Cleaning a Furnace Flame Sensor

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With the weather turning chillier by the day, now is the time to make sure your furnace is in prime operating condition before your comfort really depends on that steady stream of heated air coming through your home’s venting. In addition to changing the air filter (which we recommend doing at least twice a year), you should turn on the furnace and monitor the system’s thermostat to ensure it’s working properly. If the furnace starts then stops unexpectedly, or the heat doesn’t seem to come on at all, a dirty or defective flame sensor could be to blame.

What does a furnace flame sensor actually do?

The flame sensor monitors the burner to detect whether or not a flame is present. If the furnace’s igniter is unable to ignite the incoming gas to produce the flame that will heat the air, a properly working flame sensor will detect the absence of the flame and alert the control board to shut off voltage to the gas valve. This will close the valve and prevent excess gas from seeping out of the furnace and into the surrounding area. Consequently, the furnace will appear to start then stop or not heat the air being forced through the vents.

After years of use, the flame sensor can collect carbon build-up that will interfere in its ability to detect a flame. If this happens, the control board will continue to shut off voltage to the gas valve even though the igniter, gas valve, and burner assembly are working fine. Cleaning the flame sensor can restore its ability to properly detect a burner flame and allow furnace operation to continue unimpeded.

Accessing the flame sensor

The flame sensor is usually mounted on or near the burner assembly in the furnace. While the steps required to access the sensor can vary depending on the furnace model, there are some general guidelines you can follow:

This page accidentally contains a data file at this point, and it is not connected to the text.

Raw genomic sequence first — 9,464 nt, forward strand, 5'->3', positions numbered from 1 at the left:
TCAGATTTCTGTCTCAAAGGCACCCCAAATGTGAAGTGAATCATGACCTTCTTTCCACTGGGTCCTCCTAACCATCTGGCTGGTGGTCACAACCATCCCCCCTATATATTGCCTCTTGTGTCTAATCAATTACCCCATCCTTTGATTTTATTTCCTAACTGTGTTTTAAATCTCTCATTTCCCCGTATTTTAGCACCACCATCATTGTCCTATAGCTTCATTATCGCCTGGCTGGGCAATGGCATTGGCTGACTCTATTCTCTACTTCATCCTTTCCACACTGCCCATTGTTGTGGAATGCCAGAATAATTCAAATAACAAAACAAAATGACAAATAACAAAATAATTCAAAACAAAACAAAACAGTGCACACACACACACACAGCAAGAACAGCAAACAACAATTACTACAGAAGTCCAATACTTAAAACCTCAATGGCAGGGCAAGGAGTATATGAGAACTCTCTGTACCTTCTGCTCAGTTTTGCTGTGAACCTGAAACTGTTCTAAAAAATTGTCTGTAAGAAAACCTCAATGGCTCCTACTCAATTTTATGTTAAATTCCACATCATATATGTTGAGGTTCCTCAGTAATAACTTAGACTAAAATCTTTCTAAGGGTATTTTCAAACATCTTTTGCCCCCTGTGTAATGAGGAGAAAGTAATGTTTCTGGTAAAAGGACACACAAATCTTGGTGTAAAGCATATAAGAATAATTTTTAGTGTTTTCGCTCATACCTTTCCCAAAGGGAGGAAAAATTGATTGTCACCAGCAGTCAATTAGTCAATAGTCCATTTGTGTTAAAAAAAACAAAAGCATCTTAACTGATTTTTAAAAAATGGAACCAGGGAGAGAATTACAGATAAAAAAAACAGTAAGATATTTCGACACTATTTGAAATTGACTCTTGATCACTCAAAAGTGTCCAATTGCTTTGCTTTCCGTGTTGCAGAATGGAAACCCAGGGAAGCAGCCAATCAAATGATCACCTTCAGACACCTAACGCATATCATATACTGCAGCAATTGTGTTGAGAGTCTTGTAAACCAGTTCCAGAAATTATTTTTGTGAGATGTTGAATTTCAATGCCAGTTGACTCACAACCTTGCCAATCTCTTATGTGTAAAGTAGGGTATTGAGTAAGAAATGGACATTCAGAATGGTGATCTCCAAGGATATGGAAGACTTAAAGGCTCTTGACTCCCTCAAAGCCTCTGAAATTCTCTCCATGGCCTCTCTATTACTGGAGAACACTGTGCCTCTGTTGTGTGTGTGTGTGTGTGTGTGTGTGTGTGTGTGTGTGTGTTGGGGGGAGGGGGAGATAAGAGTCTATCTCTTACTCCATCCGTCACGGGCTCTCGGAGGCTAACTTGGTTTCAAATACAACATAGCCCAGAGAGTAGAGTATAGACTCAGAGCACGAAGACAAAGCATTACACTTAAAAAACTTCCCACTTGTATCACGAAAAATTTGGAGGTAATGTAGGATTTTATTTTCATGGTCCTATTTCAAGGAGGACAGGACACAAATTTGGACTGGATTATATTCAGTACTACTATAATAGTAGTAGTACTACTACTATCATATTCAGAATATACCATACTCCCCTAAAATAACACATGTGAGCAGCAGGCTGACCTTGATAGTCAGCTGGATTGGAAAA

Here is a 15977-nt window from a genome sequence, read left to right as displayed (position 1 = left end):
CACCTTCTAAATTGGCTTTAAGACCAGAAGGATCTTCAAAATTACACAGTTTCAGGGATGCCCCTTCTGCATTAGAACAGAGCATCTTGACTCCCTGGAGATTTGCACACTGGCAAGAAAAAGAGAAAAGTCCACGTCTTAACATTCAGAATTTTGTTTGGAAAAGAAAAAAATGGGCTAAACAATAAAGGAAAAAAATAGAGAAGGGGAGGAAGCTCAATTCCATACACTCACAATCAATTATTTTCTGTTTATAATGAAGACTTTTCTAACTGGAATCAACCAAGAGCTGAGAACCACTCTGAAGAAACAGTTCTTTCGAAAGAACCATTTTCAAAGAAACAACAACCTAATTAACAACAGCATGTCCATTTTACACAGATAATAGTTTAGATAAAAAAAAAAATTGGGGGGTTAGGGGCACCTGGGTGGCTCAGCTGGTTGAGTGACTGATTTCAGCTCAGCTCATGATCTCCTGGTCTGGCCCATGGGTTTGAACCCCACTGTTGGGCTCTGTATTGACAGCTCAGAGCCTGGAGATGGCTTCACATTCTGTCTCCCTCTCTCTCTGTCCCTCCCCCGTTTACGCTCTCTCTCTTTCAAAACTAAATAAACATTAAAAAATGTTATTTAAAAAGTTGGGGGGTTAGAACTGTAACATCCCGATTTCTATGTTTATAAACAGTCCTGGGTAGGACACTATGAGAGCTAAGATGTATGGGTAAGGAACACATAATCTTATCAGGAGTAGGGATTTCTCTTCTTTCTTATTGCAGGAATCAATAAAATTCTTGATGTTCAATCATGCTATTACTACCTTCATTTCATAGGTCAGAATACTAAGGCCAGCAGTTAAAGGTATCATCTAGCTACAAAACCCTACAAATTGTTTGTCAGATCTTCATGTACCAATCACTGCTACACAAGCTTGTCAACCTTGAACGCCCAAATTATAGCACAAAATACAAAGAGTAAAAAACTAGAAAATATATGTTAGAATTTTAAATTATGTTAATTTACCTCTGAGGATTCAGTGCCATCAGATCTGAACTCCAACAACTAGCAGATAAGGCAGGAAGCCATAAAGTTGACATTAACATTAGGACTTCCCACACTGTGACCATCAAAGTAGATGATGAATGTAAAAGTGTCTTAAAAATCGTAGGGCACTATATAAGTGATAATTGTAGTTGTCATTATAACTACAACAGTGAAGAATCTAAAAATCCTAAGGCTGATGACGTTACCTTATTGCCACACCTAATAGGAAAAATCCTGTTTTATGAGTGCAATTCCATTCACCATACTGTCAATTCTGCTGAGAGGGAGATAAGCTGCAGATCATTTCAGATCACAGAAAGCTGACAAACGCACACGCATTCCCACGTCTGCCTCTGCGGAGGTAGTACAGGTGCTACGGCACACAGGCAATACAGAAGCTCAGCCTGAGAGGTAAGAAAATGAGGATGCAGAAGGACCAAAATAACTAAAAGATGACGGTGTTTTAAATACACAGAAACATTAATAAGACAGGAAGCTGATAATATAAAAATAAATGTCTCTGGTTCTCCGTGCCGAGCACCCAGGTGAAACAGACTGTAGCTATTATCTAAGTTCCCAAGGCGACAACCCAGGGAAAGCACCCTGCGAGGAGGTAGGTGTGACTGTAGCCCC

• For safety, be sure to shut off the power to the furnace before you remove any panels. You should shut off the gas supply as well.
  • Depending on the model, you may be able to simply slide the upper or lower compartment access panel upwards to detach. Otherwise, you will probably need to rotate or unthread two retaining knobs, or unthread mounting screws, before you can remove the panel.
  • The flame sensor is usually secured to the burning housing with a single mounting screw. Unthread the screw and carefully pull the sensor out of the housing.
  • Keep in mind, you may need to first disconnect the wire from the sensor to fully remove it from the housing or to have better access to the sensor to clean it.

Cleaning the flame sensor

You can use Emery cloth sandpaper or a fine abrasive pad to gently clean any build-up from the flame sensor’s sensing rod. If present, you should also clean off any corrosion where the power wire connects to the flame sensor terminal. Use a lint-free cloth to wipe the component clean of any remaining debris.

  • When you’ve finished cleaning the sensor, reseat it in the burner housing and secure it with the mounting screw.
  • Reconnect the wire to the sensor terminal.
  • Reposition the access panel and secure it with the mounting screws or retaining knobs as required.
  • Turn the gas supply back on and restore power to the furnace.
  • Call for a higher temperature on your home’s thermostat and observe if the furnace now appears to be functioning normally.

Of course, the flame sensor could simply be defective and unable to work at all. While a defective sensor is the most likely reason a furnace would start and then stop, keep in mind that other components, such as the igniter, the pressure switch, and the control board, could be faulty as well.

Find the right furnace parts with Repair Clinic

If the flame sensor is definitely the culprit, you can purchase a new one from Repair Clinic. To find the right sensor that fits your model, type the full model number of your furnace into the Repair Clinic website search bar, then select “Sensor & Thermistor” using the part category filter followed by “Flame Sensor” using the part title filter. Repair Clinic stocks flame sensors, and other furnace replacement parts, for all the leading heating and cooling brands, including Bryant, Lennox, Goodman, Rheem, York, Coleman, Ruud, Heil, and Payne, but it’s important that you identify the specific sensor that matches your model for the part to work properly.

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